British Empire: Overseas Nursing Association. Cape Badge. Silver. With dated integral brooch bar '1911'
Quote (Exeter and Plymouth Gazette issue of 14 August 1929 );
'The Overseas Nursing Association is advertising for girls "who can rough it and dispense with the paint and powder."
Width: Approx 33mm
Height: Approx 43mm (58mm incl integral brooch bar)
Weight: Approx 28g
Obverse: In centre a representation of a seated Britania with 'Union' shield and a 'Trident', surrounded by legend 'Overseas Nursing Association 1896'
The insignia retaining the original long hinged pin and clasp fittings on reverse of bar
Important: The number in raised relief charcters on the bar refers to the unique enrolled number of the respective nurse, who was engaged by the Overseas Nursing Association. Provision was further extended for long service clasps for periods of 10 years to be issued for wear with the insignia, at which time the ring suspension was customised and a blue riband worn on which the further service clasps were fitted
The origins of the association lie with A Colonial Nursing Association was formed by Lady Mabel Piggott, wife of the procureur and advocate-general of Mauritius (an Indian Ocean Colony), who made a proposal to the Colonial Office that an association should be formed in England to help British communities in the Empire and protectoriates provide themselves with trained nurses. At that time, in many, if not most, of the isoloated colonies, skilled nursing was either unknown, or virtually unobtainable, with British, settlers, officialvials and their families suffering severely as a consequence. British colonial doctors were similarly handicapped in their work, by the absence of trained nurses. Joseph Chamberlain, Secretary of State for the Colonies, took a personal interest in the proposal, and the following year the Colonial Nursing Association (renamed in 1919 the Overseas Nursing Association) came into being, and the first British nurse to be selected by the association sailed for Mauritius early in 1896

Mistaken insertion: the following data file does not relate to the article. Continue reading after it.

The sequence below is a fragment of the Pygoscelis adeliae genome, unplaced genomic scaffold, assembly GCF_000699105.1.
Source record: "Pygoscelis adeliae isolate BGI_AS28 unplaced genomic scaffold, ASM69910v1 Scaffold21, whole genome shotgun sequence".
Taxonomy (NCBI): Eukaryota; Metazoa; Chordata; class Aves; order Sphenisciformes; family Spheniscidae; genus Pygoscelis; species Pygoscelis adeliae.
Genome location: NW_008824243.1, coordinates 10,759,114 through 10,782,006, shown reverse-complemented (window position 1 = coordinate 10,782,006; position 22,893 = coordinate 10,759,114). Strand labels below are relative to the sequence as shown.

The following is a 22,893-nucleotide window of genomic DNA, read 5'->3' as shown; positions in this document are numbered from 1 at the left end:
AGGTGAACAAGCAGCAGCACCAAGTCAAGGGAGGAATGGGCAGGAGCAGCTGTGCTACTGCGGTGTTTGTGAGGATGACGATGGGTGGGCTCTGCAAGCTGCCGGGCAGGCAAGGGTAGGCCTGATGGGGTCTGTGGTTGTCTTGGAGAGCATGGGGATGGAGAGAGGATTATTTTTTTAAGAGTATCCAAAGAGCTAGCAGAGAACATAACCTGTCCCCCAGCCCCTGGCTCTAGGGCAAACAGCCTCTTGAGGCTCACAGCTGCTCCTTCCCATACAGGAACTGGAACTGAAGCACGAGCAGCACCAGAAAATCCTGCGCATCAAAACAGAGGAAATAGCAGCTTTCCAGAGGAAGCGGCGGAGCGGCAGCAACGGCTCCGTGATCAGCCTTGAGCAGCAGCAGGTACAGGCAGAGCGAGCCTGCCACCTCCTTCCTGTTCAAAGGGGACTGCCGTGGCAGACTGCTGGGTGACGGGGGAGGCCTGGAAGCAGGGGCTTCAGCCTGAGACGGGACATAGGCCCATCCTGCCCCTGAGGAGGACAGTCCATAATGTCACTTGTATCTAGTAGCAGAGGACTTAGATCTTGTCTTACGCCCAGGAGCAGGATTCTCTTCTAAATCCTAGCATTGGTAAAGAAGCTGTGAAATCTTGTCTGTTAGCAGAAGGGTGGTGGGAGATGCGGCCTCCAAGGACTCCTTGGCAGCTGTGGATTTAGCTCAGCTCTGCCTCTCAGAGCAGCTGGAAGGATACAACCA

The association, a voluntary body, was head-quartered in London to select nurses as required and initially to meet all costs. A fund-raising committee was then formed to provide for salaries, uniforms and travel expenses. Subsequently the colonies were to take over these costs. Initially conceived as a source of nursing supply to British settlers, the provision and supply of British nurses was extended to indigenous populations in conjunction with their respective Medical Services, for example as recent as 1959, the association was providing nurses to Assam, India. By 1910 some 521 nurses had been sent overseas and in 1918 nurses also began going to the Dominions. By 1929 some 2,532 nurses had been recruited
The Bodleian Library, Oxford, England, holds the official records (including service records of the British nurses recruited) of the Overseas Nursing Association
The listing of overseas colonies and territories that the Overseas Nursing Association provided trained nurses too was extensive, and is a veritable roll-call of the Brtish Empire, and later British Commonwealth of Nations
Condition: Toned EF